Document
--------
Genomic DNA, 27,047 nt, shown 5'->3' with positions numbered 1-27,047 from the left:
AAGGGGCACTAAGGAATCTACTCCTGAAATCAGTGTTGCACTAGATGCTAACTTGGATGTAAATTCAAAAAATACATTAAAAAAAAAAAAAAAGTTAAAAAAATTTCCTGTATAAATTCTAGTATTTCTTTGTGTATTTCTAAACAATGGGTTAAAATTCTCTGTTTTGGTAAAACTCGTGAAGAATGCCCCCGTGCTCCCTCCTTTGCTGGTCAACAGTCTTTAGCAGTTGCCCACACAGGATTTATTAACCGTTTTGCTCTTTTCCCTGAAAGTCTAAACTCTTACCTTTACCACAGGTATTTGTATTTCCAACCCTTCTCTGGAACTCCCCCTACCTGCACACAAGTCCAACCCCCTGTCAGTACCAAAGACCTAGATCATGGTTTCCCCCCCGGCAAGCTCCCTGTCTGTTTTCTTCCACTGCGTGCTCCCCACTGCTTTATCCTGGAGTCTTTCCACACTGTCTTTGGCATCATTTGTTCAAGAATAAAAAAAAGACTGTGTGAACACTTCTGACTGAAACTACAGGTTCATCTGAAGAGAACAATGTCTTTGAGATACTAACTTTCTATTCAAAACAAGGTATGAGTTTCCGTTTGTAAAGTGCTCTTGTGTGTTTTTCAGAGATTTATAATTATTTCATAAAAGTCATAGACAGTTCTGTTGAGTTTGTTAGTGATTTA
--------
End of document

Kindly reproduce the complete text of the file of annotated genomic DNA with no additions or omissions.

Genomic DNA, 27,047 nt, shown 5'->3' with positions numbered 1-27,047 from the left:
AAGGGGCACTAAGGAATCTACTCCTGAAATCAGTGTTGCACTAGATGCTAACTTGGATGTAAATTCAAAAAATACATTAAAAAAAAAAAAAAAGTTAAAAAAATTTCCTGTATAAATTCTAGTATTTCTTTGTGTATTTCTAAACAATGGGTTAAAATTCTCTGTTTTGGTAAAACTCGTGAAGAATGCCCCCGTGCTCCCTCCTTTGCTGGTCAACAGTCTTTAGCAGTTGCCCACACAGGATTTATTAACCGTTTTGCTCTTTTCCCTGAAAGTCTAAACTCTTACCTTTACCACAGGTATTTGTATTTCCAACCCTTCTCTGGAACTCCCCCTACCTGCACACAAGTCCAACCCCCTGTCAGTACCAAAGACCTAGATCATGGTTTCCCCCCCGGCAAGCTCCCTGTCTGTTTTCTTCCACTGCGTGCTCCCCACTGCTTTATCCTGGAGTCTTTCCACACTGTCTTTGGCATCATTTGTTCAAGAATAAAAAAAAGACTGTGTGAACACTTCTGACTGAAACTACAGGTTCATCTGAAGAGAACAATGTCTTTGAGATACTAACTTTCTATTCAAAACAAGGTATGAGTTTCCGTTTGTAAAGTGCTCTTGTGTGTTTTTCAGAGATTTATAATTATTTCATAAAAGTCATAGACAGTTCTGTTGAGTTTGTTAGTGATTTA